Creel survey outlines McKenzie angling trends
Volunteers were busy along a five-mile stretch of the McKenzie River in 2010, using an electrofishing boat to count fish from Hendricks Bridge to Bellinger Landing.
SPRINGFIELD: The Oregon Dept. of Fish & Wildlife stocks more hatchery rainbow trout into the McKenzie River than into any other stream in Oregon (amounting to more than 131,000 trout in 2010).
To gain more understanding of what sort of anglers are drawn to the area, ODFW conducted an angler creel survey in 2009 and 2010.
The survey area covered the upper McKenzie River from Leaburg Dam to Trail Bridge Dam, and on the South Fork McKenzie River from its mouth to Cougar Dam (for a total of 47 river miles).
In an November 2nd report to Fish Restoration and Enhancement Board in Springfield biologists reported on some of the survey’s findings.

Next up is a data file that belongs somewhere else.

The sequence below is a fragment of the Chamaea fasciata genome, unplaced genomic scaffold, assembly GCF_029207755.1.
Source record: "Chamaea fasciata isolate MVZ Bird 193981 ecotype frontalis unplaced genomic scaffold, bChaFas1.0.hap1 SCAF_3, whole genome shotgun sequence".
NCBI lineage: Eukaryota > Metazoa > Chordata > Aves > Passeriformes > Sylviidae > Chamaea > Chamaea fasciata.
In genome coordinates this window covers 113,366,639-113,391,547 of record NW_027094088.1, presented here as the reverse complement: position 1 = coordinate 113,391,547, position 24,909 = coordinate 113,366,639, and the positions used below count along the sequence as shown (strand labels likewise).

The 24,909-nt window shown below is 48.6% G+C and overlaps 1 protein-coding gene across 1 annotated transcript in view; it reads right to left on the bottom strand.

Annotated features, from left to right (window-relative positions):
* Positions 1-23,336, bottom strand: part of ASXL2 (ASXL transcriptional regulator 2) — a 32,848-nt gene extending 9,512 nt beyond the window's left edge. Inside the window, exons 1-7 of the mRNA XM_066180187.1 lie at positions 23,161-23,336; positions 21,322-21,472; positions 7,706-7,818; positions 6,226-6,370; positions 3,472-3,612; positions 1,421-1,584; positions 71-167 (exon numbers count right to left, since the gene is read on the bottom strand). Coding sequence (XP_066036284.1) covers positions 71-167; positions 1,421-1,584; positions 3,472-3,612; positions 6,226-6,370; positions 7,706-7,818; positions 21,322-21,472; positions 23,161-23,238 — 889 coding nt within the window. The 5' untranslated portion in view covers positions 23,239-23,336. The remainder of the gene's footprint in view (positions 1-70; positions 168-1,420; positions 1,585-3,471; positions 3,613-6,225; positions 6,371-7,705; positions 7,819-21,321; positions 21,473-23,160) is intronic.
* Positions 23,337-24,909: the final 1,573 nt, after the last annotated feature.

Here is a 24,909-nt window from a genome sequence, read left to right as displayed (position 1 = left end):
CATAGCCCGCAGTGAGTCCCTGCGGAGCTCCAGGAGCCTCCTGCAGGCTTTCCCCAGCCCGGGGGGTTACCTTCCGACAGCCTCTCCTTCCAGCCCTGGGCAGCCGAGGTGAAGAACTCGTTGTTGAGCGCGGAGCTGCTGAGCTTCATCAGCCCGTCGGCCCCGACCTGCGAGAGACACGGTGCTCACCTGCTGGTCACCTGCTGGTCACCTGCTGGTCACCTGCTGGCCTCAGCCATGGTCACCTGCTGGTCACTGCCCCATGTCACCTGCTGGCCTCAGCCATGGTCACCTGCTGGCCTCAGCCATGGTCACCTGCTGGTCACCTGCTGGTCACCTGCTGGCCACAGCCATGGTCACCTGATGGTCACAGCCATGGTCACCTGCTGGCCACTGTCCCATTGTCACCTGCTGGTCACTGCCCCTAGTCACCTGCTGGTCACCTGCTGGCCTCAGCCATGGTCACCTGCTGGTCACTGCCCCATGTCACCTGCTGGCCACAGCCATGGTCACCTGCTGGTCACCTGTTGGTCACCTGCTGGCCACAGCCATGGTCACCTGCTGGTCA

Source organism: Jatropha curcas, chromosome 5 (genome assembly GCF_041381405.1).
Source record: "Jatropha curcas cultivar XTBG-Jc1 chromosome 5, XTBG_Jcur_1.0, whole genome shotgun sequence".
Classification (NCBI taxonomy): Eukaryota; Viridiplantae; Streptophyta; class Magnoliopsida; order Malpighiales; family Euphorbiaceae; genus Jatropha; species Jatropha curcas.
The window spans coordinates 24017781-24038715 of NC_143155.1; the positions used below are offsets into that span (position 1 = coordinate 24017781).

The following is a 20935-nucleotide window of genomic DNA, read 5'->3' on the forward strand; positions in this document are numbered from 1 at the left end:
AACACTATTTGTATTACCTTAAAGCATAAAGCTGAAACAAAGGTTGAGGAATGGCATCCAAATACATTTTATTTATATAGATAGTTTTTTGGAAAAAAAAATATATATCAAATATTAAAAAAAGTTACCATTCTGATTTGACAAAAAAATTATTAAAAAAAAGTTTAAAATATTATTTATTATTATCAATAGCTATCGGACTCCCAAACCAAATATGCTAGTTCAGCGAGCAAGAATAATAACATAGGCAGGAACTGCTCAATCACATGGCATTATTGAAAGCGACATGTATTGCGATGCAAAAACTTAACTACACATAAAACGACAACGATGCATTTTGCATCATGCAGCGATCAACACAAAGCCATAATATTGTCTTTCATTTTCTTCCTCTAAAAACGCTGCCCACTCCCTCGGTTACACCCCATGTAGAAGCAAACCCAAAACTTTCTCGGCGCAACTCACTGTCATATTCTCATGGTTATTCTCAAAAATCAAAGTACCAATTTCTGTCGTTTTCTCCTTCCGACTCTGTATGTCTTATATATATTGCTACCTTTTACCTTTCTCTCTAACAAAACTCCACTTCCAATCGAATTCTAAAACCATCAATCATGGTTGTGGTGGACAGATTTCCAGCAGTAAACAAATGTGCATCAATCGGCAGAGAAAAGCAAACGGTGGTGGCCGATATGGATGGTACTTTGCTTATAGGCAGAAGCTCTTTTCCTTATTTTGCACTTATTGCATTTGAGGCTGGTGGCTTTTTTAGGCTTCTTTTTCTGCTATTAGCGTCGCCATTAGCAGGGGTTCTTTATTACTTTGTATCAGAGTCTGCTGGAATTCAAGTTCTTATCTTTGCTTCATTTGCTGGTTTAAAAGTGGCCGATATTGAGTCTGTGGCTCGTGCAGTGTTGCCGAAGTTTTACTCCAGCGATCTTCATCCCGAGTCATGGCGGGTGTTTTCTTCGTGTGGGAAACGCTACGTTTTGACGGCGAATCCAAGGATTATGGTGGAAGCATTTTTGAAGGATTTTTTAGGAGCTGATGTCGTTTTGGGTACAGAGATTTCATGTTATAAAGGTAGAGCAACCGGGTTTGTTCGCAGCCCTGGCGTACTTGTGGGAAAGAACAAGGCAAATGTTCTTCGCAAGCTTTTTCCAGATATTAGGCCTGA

In the upper McKenzie stretch, anglers voiced support for maintaining or increasing hatchery trout releases; were in favor of planting fewer, but larger, hatchery trout; and wanted to be able to use bait when fishing.
Along the lower McKenzie River the survey revealed the majority of river boat anglers use flies or lures in an area with limited bank access. While ODFW eliminated stocking in a five-mile reach, hatchery numbers in the river were maintained. Members of the restoration and enhancement board were told about a volunteer project initiated in 2010 to utilize an electrofishing boat in the Hendricks Bridge to Bellinger Landing reach where stocking had ceased. The results showed the area provided important habitat with an excellent native trout production potential.
A new study now underway employs the radio tagging of 20 rainbow trout that were released in this year. Researchers will follow their movements in the waterways, through next year’s spawning season and into the fall and winter of 2013.